...this blog kills fascists...

Friday, May 21, 2004


Been over at Political Animal just now, and Kevin's bummed. I hear you, man. We all are. Though, in his defense, Kevin is rereading 1984, and, as he's come to realize, while it might ring bells and strike chords, but these days it's a particularly depressing read.

But, while explaining some of the other roots of his depression today, he wrote something that, well, made me go, "hmmmmm." Here, you see:

So I gave up. I'm just not meant to face the world today. But I will say that there's one ray of sunshine in the unremitting stream of bad news that's assaulting us daily in this, the fourth year of George Bush's regency: Instapundit. He's been posting like a madman, as though he's decided to take on the task of bucking up the flagging morale of his fellow war supporters single-handedly. 35 posts yesterday and 17 so far today! And this is one happy world he lives in: things in Iraq are going splendidly, all the problems you hear about are mere inventions of the liberal media, Nick Berg is still topping Google searches, the press is paying way too much attention to all that Abu Ghraib stuff, and the insurgency in Fallujah is well under control.

It's a virtuoso display. But what I wonder is this: has he actually convinced himself that Oceania has always been at war with Eurasia, or does he know better and is just pretending otherwise? And which would be the more impressive performance?

Which led me to thinking about Googlebombs. Basically, it's a way to push whatever the desired search result may be to the top of the listings on Google, the world's most used Internet search engine. It comes in handy. Mobius, the proprietor of Jewschool, a hip, young, and, well, Jewish, blog, used the technique to successfully dislodge a neo-Nazi site from the number one slot on Google when one searched for the phrase "Jew."

In any case, Kevin's bemoaning the fact that in Instapundit's world everything is peachy because Nick Berg's beheading is still the most searched for snuff flick online had me wondering why. I mean, aside from the horrid nature of humanity in general, why would the entire world be searching for one man's execution so ferociously?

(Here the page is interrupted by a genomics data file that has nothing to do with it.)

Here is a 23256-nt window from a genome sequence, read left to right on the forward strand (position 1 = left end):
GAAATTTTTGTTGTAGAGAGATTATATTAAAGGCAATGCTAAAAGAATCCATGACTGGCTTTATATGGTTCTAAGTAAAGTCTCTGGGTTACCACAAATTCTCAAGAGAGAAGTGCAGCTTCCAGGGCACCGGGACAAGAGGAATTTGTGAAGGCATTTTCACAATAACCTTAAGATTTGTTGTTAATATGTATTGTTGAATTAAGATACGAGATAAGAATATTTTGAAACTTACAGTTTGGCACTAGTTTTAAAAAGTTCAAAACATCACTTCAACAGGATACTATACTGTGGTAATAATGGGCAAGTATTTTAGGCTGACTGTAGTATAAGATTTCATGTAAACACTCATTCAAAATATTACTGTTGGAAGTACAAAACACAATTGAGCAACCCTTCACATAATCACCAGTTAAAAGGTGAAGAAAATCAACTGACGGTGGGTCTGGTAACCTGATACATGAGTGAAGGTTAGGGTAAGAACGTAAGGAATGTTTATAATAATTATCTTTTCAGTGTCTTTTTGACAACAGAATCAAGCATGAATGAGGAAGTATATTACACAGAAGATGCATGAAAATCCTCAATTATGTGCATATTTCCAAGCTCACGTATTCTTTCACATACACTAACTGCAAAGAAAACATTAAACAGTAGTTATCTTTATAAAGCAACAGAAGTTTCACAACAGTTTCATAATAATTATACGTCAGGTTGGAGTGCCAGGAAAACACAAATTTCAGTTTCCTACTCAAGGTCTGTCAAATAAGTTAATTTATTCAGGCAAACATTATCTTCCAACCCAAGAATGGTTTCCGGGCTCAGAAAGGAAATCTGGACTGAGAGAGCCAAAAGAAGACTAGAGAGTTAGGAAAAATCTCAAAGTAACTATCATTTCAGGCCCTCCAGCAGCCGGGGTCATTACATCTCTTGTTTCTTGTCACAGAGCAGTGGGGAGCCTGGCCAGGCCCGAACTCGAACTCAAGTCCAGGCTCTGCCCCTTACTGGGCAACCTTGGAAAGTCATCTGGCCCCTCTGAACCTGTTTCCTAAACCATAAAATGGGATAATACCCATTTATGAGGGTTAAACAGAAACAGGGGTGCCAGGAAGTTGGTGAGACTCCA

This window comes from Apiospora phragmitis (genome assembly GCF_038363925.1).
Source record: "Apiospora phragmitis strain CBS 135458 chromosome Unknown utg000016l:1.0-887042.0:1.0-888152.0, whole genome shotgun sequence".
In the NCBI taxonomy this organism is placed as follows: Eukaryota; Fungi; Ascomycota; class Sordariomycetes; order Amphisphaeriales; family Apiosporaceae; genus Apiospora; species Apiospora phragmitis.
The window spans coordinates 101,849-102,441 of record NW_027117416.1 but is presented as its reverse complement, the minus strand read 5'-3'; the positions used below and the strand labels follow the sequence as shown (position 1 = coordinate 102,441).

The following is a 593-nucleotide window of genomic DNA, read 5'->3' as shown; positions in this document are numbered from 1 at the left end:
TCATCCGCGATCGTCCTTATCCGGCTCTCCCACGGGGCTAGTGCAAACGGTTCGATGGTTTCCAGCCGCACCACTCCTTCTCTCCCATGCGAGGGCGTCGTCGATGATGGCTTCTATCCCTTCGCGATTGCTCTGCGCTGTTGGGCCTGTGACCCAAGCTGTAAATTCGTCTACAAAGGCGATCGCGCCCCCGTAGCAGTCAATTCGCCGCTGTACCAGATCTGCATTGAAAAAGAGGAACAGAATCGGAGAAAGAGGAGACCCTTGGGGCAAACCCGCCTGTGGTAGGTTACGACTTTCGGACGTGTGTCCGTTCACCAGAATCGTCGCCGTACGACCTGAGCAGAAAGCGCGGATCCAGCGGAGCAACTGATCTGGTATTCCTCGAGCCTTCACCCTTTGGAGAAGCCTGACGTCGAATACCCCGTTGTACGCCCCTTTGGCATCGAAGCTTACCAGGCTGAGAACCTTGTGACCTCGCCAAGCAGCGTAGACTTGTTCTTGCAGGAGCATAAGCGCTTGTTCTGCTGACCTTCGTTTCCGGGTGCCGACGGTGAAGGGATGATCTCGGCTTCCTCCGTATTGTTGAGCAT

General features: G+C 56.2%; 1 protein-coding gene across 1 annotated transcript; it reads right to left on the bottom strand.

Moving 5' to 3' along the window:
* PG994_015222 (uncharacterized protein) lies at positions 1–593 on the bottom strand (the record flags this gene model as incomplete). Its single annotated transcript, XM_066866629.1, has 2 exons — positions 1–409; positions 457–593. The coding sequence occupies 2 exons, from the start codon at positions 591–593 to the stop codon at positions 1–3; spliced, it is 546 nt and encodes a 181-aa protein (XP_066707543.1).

Like many people who run web sites of one sort or another, I tend to view the statistical reports on my visitors with great interest. One stat that always interests me is from whence y'all come; what link brought you here, if any. And, I guess since I'd quoted the title of the video as posted on the initial internet site, I've been on the receiving end of dozens (this is not a widely known blog...yet. Dozens is a large, large percentage of my hits on a given day) of Google searches for the video itself. From all over the world, too, not just the States. For the life of me, I couldn't figure out why.

Until Kevin's post. Well, I can't say I've figured it out just yet, but it seems to me that in much the same way that by hot linking a specific keyword on multiple locations to one common end-result-site can propel that result to the top of the charts, it seems only logical that there would be some sort of analytic on Google's end that would figure the reverse-flow as well. What I mean to say is, the most common denominator on the way out of Google, to multiple sites listed within the results. That would work into their calculations as well, in determining what lands where.

In essence: the more sites that Googlers successfully link to a search term, the higher that term rises as well.

Am I saying there are bots crawling the web, using Google as their starting point? To keep Nick Berg (or what have you) on the top of the charts? I don't know, but I can't help but wonder. Who would benefit by spreading the meme that this, this, is what truly matters to the Googlers of America, and not those sordid porn shots from Abu Ghraib?

So, as I said, it made me go "hmmmm."

0 comments: to “ Googlebomb?

Post a Comment

Blogspot Template by Isnaini Dot Com